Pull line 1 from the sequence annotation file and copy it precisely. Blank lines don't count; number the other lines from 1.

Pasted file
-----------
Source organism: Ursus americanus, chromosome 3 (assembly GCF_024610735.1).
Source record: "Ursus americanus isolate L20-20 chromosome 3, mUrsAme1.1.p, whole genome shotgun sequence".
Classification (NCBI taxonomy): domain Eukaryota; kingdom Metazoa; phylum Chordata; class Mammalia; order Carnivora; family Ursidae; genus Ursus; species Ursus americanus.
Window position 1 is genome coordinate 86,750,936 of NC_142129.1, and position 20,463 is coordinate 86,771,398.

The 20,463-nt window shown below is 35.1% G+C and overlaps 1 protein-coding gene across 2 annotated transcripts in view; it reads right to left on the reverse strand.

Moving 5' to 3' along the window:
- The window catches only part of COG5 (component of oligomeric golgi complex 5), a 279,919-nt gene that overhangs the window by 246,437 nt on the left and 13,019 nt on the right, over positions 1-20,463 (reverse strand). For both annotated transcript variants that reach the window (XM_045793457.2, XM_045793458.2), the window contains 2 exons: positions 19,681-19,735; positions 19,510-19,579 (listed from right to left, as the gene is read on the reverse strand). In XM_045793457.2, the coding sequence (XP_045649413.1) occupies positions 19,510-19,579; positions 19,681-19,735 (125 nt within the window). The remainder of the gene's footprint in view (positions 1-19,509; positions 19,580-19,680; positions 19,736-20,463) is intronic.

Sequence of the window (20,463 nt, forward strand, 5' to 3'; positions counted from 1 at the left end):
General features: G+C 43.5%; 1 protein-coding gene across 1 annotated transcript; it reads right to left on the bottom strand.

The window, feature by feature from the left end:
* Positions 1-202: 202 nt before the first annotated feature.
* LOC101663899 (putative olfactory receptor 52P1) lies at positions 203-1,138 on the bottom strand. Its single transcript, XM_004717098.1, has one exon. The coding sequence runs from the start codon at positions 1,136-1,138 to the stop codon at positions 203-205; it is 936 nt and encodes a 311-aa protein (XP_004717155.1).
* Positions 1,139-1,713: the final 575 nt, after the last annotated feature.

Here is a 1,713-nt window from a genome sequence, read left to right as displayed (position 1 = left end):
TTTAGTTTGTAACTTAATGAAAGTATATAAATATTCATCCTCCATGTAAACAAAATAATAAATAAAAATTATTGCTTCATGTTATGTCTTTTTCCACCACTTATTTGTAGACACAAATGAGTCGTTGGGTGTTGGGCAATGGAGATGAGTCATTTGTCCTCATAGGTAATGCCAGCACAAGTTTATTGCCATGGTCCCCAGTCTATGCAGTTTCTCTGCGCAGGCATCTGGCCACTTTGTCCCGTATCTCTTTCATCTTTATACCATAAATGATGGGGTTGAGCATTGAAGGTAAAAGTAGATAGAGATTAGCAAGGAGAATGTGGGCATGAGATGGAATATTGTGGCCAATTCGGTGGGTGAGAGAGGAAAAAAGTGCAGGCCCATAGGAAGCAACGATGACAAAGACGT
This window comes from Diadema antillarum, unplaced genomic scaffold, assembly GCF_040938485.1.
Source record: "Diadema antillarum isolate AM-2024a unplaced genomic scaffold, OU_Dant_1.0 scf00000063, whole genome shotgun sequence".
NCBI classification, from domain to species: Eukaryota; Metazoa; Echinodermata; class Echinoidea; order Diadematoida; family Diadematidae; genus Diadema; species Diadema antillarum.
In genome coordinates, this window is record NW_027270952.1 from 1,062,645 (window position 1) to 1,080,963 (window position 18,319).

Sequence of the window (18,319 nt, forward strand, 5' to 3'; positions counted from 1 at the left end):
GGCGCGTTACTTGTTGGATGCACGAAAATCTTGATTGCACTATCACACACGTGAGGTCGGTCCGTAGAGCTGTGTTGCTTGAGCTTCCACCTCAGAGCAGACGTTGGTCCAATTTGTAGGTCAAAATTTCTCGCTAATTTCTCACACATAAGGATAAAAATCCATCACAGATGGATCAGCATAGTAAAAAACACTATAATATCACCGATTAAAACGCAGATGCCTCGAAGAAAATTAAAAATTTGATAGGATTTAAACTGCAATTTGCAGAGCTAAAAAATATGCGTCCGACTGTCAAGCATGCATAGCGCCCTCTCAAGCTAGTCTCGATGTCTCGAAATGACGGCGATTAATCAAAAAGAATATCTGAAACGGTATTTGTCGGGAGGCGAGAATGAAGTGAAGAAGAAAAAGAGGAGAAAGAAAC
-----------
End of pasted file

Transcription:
Source organism: Ursus americanus, chromosome 3 (assembly GCF_024610735.1).